We recently had to think about how to heat a room with no electricity.
Last December, when the weather was terrible and the nights seemed to come around so early, we had a power cut. After the initial excitement of plunging into darkness, we came to the conclusion that the electricity could be out for some time. It was out for some time and after a while it got pretty cold. When it came back on and we were all toasty warm again, it made me appreciate the technology we had in the house, but it also made me wonder how to heat a room with no electricity.
How to heat a room with no electricity
Good old fire heat
Fire – you can’t knock it can you. It’s been our main source of heat for over a million years. Today it still is. So if your house has a chimney and a fireplace, there’s your simple solution. Put some logs or some coals in the fireplace, with a few stick. The sticks will catch fire easier – light them and you’re away. A traditional fire like this can warm up a room incredibly quickly and it brings a very cosy atmosphere into your house.
Look at a new family of puppies, all trying to conserve their own heat. They don’t spread themselves around the house, all demanding their own rooms and their own personal space. No, they all huddle up together, keeping as close as they can to one another. This is because they’re all generating heat and they’re all wanting a bit of each other’s generated heat. Humans can do the same, maybe not to the same extent, especially if you have grumpy teenagers in the room, but just by being in one room together rather than all being in your own rooms, you can share your own body heat with others.
If you insulate your house properly then the room will retain so much more heat. The house should have insulation in the walls of your home and in the attic. Doors and windows should have good seals around the edges. Lay carpets and rugs down to give floors better insulation.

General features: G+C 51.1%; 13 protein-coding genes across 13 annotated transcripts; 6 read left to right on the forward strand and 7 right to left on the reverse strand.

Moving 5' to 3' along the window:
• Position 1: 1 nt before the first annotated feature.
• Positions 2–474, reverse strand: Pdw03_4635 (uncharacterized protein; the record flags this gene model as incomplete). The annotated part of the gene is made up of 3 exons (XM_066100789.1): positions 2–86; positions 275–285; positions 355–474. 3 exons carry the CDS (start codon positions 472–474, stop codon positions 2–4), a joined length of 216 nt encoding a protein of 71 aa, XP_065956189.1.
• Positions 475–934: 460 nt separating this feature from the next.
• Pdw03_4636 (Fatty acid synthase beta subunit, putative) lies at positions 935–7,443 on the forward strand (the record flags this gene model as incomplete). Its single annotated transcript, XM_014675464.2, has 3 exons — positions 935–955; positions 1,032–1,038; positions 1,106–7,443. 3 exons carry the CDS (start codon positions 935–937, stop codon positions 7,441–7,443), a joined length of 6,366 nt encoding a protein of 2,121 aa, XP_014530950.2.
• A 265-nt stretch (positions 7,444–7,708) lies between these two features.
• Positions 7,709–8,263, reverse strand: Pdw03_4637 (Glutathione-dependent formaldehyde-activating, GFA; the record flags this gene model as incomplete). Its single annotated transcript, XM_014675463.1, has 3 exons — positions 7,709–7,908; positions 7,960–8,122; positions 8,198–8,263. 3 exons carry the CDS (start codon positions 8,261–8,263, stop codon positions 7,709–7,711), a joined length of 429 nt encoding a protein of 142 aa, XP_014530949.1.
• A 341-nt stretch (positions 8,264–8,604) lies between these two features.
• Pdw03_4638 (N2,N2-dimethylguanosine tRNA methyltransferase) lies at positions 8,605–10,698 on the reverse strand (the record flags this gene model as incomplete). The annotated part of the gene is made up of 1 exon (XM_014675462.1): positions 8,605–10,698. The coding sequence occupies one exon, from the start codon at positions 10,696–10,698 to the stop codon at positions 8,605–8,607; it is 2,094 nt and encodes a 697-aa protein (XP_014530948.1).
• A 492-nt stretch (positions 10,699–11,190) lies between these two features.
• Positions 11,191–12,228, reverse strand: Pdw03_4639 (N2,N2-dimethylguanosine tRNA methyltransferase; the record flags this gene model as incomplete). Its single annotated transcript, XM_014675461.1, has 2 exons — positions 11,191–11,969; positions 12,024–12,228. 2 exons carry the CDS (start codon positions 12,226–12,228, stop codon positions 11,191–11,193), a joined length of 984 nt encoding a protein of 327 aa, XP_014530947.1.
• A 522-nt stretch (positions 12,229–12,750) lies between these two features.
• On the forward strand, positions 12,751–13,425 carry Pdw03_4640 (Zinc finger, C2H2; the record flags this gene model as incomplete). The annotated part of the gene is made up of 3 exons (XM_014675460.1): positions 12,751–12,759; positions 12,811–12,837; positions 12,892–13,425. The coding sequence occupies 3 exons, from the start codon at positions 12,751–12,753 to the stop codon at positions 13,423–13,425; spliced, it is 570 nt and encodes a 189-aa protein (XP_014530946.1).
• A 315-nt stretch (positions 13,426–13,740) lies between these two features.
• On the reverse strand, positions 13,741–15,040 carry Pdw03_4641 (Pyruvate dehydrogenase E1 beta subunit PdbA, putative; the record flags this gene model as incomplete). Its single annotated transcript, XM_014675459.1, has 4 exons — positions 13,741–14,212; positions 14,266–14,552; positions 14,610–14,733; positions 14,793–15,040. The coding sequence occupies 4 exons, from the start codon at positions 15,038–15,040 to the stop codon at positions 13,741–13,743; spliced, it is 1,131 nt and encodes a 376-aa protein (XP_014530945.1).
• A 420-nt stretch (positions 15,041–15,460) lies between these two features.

All household fabrics will do a good job of retaining heat, so a room with long curtains, thick wallpaper and fabric covered furniture will help you keep that room cosy.
Another great thing about a well insulated house, is that not only does it retain heat when you need it in the winter, it will also keep the house cool in the summer.
Make a Terracotta Pot Heater
You can make your own heater with a couple of terracotta pots (or simple clay flower pots), some tealights and a metal pan. Check this video out to see how to make one yourself.
Propane Gas Heaters
You can get propane gas heaters specifically for indoor use. That’s important to know, because outdoor use propane gas heaters will emit much more carbon monoxide. This is dangerous when inhaling too much. New heaters are addressing this problem much better so always check the safety guidelines before buying one.
Oil lamps and candles
Again you need to be careful of carbon monoxide levels when using oil lamps. Make sure your house has ventilation. This could be tricky if you’re trying to keep warm. A couple of candles on their own won’t really generate much heat. However, when grouped together they can increase the room temperature slightly.
Let the sun in
If it’s cold and frosty outside, chances are you may have clear skies. The sun is still warming when it shines through the window. Make sure that the curtains are open in the daylight hours. Do this to let those sunbeams stream in and warm the room.
Ok this is an obvious one, but if all else fails and you’re still cold – KEEP MOVING. Do some push ups, sit ups, running on the spot – and you’ll warm up faster than ever.